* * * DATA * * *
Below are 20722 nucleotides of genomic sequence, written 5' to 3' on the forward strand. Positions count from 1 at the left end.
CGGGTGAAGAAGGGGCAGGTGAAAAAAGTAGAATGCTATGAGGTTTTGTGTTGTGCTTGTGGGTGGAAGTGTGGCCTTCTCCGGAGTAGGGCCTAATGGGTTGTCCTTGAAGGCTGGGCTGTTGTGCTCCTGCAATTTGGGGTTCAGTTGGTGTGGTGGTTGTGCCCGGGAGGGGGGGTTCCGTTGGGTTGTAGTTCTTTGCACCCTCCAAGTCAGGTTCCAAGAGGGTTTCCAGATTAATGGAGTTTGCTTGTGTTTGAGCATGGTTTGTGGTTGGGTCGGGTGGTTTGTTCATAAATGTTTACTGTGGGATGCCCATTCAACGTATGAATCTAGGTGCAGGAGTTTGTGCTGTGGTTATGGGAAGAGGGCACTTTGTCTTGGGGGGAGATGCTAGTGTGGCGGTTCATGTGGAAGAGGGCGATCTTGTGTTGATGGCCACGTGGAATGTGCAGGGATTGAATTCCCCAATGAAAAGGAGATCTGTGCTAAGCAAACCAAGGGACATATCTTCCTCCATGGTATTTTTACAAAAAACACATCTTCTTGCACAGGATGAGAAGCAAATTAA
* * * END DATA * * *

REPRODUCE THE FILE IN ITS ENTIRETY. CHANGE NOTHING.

Below are 20722 nucleotides of genomic sequence, written 5' to 3' on the forward strand. Positions count from 1 at the left end.
CGGGTGAAGAAGGGGCAGGTGAAAAAAGTAGAATGCTATGAGGTTTTGTGTTGTGCTTGTGGGTGGAAGTGTGGCCTTCTCCGGAGTAGGGCCTAATGGGTTGTCCTTGAAGGCTGGGCTGTTGTGCTCCTGCAATTTGGGGTTCAGTTGGTGTGGTGGTTGTGCCCGGGAGGGGGGGTTCCGTTGGGTTGTAGTTCTTTGCACCCTCCAAGTCAGGTTCCAAGAGGGTTTCCAGATTAATGGAGTTTGCTTGTGTTTGAGCATGGTTTGTGGTTGGGTCGGGTGGTTTGTTCATAAATGTTTACTGTGGGATGCCCATTCAACGTATGAATCTAGGTGCAGGAGTTTGTGCTGTGGTTATGGGAAGAGGGCACTTTGTCTTGGGGGGAGATGCTAGTGTGGCGGTTCATGTGGAAGAGGGCGATCTTGTGTTGATGGCCACGTGGAATGTGCAGGGATTGAATTCCCCAATGAAAAGGAGATCTGTGCTAAGCAAACCAAGGGACATATCTTCCTCCATGGTATTTTTACAAAAAACACATCTTCTTGCACAGGATGAGAAGCAAATTAA